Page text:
On the flight home from Real Salt Lake’s 3-2 win over LAFC in the Knockout Round of the Audi 2018 MLS Cup Playoffs, an exhausted Corey Baird tried to rest near the front of the team’s chartered plane. With his San Diego Padres hat pulled down over his eyes failing to block out the buzz of his teammates still lingering in the air and visions of RSL’s victory and the upcoming matchup with Sporting Kansas City.
Then RSL Head Coach Mike Petke walked down the aisle of the plane and asked for a word with the rookie forward. The two walked to the back of the plane for a quiet chat and that’s where Baird learned that he would be named the 2018 AT&T MLS Rookie of the Year.
Suddenly, his energy was rejuvenated and he couldn’t hide his jubilation from his teammates.
For a player that only envisioned playing a few games at the MLS level and making contributions where he could in his first professional season, winning a league-wide award was far from on his mind when he signed with Real Salt Lake before the season.
“The year has really taken off in a way I’ve never expected and never could have seen coming,” Baird said. “I think that’s down to the guys on the team welcoming me and the coaching staff making it easy for me to integrate myself into the team.”
Baird is quick to credit his teammates for creating an environment in the locker room that enabled him to succeed from the beginning. That list includes the MLS veterans that have been through the rigors of the league and seen how to integrate players and teammates with international experience that viewed him as a piece of the puzzle and not just a young player that needed to earn his stripes.
It also included several players that he has known for years.
A product of the Real Salt Lake Academy, he had already played dozens of games with players like Justen Glad, Sebastian Saucedo, Brooks Lennon and others who climbed the ranks of RSL’s pyramid to earn their own voices in the RSL locker room. More than teammates, these were longtime friends who ensured that the camaraderie that existed in the desert of Casa Grande, Arizona, translated to the pro level.
“I came in with seven great friends already. It made it so I had a comfort zone,” Baird said. “Not only that, but the veterans on the team are inclusive and very helpful with advice and encouragement. I think the club does a great job of integrating new guys. That was enormous for me and I can’t thank them enough for that.”
Playing alongside a talented crop of young players under the guidance of Martin Vasquez and Freddy Juarez at the RSL Academy helped nurture his skills at an early age. His evolution from talented youth player to the professional level was sheparded along in his four seasons at Stanford, though.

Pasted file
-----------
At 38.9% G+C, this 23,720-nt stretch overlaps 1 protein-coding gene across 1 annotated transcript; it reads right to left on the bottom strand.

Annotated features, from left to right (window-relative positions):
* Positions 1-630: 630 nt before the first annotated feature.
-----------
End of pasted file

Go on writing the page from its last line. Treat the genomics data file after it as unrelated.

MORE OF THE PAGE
In Palo Alto, he continued to share a locker room with future pros like U.S. National Team players Jordan Morris and Brandon Vincent and MLS signees Tomas Hilliard-Arce and Foster Langsdorf. Together, they won three consecutive NCAA national championships, making history in the process. And while Head Coach Jeremy Gunn continued to foster growth in his on-field talents, it was his maturation off the field that was key to his transition to the pro ranks.
“I learned a lot through some difficult times that hard work is going to be the cornerstone of what makes you a good player,” Baird said. “If you’re not going to work hard, unless you’re the most talented guy out there, it’s not going to happen. A lot of times, you’re not going to be the most talented player. I learned how to work, put my head down and become more of a humble guy. I think I grew up a lot during those four years.”
Baird eased his way into playing time with Real Salt Lake. After not playing in the first two matches, he saw his first league action as a substitute in a 1-0 win over the New York Red Bulls, handing a rare loss to the eventual Supporters’ Shield winners for the best regular season record. Two weeks later, he came on as a sub again against the defending MLS Cup champions, Toronto FC, and scored his first MLS goal.
From that point on, he became a regular starter for Petke’s club, stretching the defense with his pace and energy up top while Albert Rusnák, Jefferson Savarino and Joao Plata worked to create chances and fill the lanes opened up by Baird’s runs. Over the next three months, he started in 18 of the next 21 matches while appearing off the bench in the other three – more games than he played in his senior season at Stanford when he had six goals and seven assists in 18 games for the Cardinal. In that stretch, he scored four goals to go with two assists, but also hit the proverbial rookie wall, going a full month without scoring after his fifth goal of the season on July 4 in a win over Sporting Kansas City.
“I had to take a look at myself and see what I was doing at the beginning of the year that I’m not doing now,” he said. “I focused on what got me to the team in the first place and not looking too far ahead. It really shows the confidence they have in me and the trust they have in me.”
Baird bounced back with three goals and three assists in his final seven matches, including games that saw him tally one goal and two assists in a 6-0 win over the Colorado Rapids on August 25 and one goal and one assist in a 4-1 win over the New England Revolution in the regular season home finale on October 18.
Now a key contributor for RSL, the MLS Rookie of the Year has his sights set on helping RSL on another deep playoff run. After already advancing past LAFC, RSL drew 1-1 with Sporting Kansas City in the first leg of the Western Conference Semifinals on Sunday at Rio Tinto Stadium. Now with a week to prepare for the second leg, RSL has a chance to reach the Conference Finals for the fourth time in club history. Kickoff from Children’s Mercy Park on Sunday is set for 1 p.m. MT (ESPN).